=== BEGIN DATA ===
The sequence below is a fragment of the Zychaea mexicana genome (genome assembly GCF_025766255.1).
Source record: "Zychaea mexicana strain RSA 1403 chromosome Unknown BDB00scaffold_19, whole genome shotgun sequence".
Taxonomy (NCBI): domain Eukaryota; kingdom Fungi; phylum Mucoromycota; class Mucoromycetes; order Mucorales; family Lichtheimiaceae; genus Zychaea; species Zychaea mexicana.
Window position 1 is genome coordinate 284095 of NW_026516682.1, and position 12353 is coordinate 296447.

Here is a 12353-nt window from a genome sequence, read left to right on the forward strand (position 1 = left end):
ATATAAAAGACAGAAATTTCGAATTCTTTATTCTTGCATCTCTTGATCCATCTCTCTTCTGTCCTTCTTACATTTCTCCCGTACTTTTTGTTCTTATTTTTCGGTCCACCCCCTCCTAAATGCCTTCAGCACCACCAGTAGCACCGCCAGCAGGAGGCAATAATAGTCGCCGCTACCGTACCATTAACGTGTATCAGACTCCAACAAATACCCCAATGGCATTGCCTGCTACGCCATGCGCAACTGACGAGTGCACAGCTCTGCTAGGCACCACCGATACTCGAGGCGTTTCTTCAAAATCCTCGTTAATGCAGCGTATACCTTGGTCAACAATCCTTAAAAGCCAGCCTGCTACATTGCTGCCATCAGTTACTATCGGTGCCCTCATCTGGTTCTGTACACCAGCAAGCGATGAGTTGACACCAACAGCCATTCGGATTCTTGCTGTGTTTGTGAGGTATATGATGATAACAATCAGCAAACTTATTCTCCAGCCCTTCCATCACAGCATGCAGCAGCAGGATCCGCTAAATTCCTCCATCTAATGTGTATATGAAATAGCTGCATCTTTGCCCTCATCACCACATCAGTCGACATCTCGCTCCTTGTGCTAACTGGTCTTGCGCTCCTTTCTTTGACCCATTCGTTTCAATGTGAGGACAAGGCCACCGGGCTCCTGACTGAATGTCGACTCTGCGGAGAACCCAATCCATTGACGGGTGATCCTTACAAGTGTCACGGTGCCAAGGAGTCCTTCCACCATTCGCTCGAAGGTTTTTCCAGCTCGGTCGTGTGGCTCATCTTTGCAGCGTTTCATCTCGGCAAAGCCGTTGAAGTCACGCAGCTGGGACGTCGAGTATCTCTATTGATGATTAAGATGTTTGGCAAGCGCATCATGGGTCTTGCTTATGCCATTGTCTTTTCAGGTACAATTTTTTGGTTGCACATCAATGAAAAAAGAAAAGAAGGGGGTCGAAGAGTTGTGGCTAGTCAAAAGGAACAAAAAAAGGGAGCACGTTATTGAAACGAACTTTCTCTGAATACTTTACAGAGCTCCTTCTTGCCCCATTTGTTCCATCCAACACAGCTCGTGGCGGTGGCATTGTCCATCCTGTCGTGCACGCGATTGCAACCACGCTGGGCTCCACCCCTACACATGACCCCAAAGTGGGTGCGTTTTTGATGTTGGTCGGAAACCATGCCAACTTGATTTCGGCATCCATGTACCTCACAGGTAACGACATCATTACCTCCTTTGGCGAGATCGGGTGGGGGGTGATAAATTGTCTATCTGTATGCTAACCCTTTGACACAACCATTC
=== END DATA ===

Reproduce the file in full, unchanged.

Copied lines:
The sequence below is a fragment of the Zychaea mexicana genome (genome assembly GCF_025766255.1).
Source record: "Zychaea mexicana strain RSA 1403 chromosome Unknown BDB00scaffold_19, whole genome shotgun sequence".
Taxonomy (NCBI): domain Eukaryota; kingdom Fungi; phylum Mucoromycota; class Mucoromycetes; order Mucorales; family Lichtheimiaceae; genus Zychaea; species Zychaea mexicana.
Window position 1 is genome coordinate 284095 of NW_026516682.1, and position 12353 is coordinate 296447.

Here is a 12353-nt window from a genome sequence, read left to right on the forward strand (position 1 = left end):
ATATAAAAGACAGAAATTTCGAATTCTTTATTCTTGCATCTCTTGATCCATCTCTCTTCTGTCCTTCTTACATTTCTCCCGTACTTTTTGTTCTTATTTTTCGGTCCACCCCCTCCTAAATGCCTTCAGCACCACCAGTAGCACCGCCAGCAGGAGGCAATAATAGTCGCCGCTACCGTACCATTAACGTGTATCAGACTCCAACAAATACCCCAATGGCATTGCCTGCTACGCCATGCGCAACTGACGAGTGCACAGCTCTGCTAGGCACCACCGATACTCGAGGCGTTTCTTCAAAATCCTCGTTAATGCAGCGTATACCTTGGTCAACAATCCTTAAAAGCCAGCCTGCTACATTGCTGCCATCAGTTACTATCGGTGCCCTCATCTGGTTCTGTACACCAGCAAGCGATGAGTTGACACCAACAGCCATTCGGATTCTTGCTGTGTTTGTGAGGTATATGATGATAACAATCAGCAAACTTATTCTCCAGCCCTTCCATCACAGCATGCAGCAGCAGGATCCGCTAAATTCCTCCATCTAATGTGTATATGAAATAGCTGCATCTTTGCCCTCATCACCACATCAGTCGACATCTCGCTCCTTGTGCTAACTGGTCTTGCGCTCCTTTCTTTGACCCATTCGTTTCAATGTGAGGACAAGGCCACCGGGCTCCTGACTGAATGTCGACTCTGCGGAGAACCCAATCCATTGACGGGTGATCCTTACAAGTGTCACGGTGCCAAGGAGTCCTTCCACCATTCGCTCGAAGGTTTTTCCAGCTCGGTCGTGTGGCTCATCTTTGCAGCGTTTCATCTCGGCAAAGCCGTTGAAGTCACGCAGCTGGGACGTCGAGTATCTCTATTGATGATTAAGATGTTTGGCAAGCGCATCATGGGTCTTGCTTATGCCATTGTCTTTTCAGGTACAATTTTTTGGTTGCACATCAATGAAAAAAGAAAAGAAGGGGGTCGAAGAGTTGTGGCTAGTCAAAAGGAACAAAAAAAGGGAGCACGTTATTGAAACGAACTTTCTCTGAATACTTTACAGAGCTCCTTCTTGCCCCATTTGTTCCATCCAACACAGCTCGTGGCGGTGGCATTGTCCATCCTGTCGTGCACGCGATTGCAACCACGCTGGGCTCCACCCCTACACATGACCCCAAAGTGGGTGCGTTTTTGATGTTGGTCGGAAACCATGCCAACTTGATTTCGGCATCCATGTACCTCACAGGTAACGACATCATTACCTCCTTTGGCGAGATCGGGTGGGGGGTGATAAATTGTCTATCTGTATGCTAACCCTTTGACACAACCATTC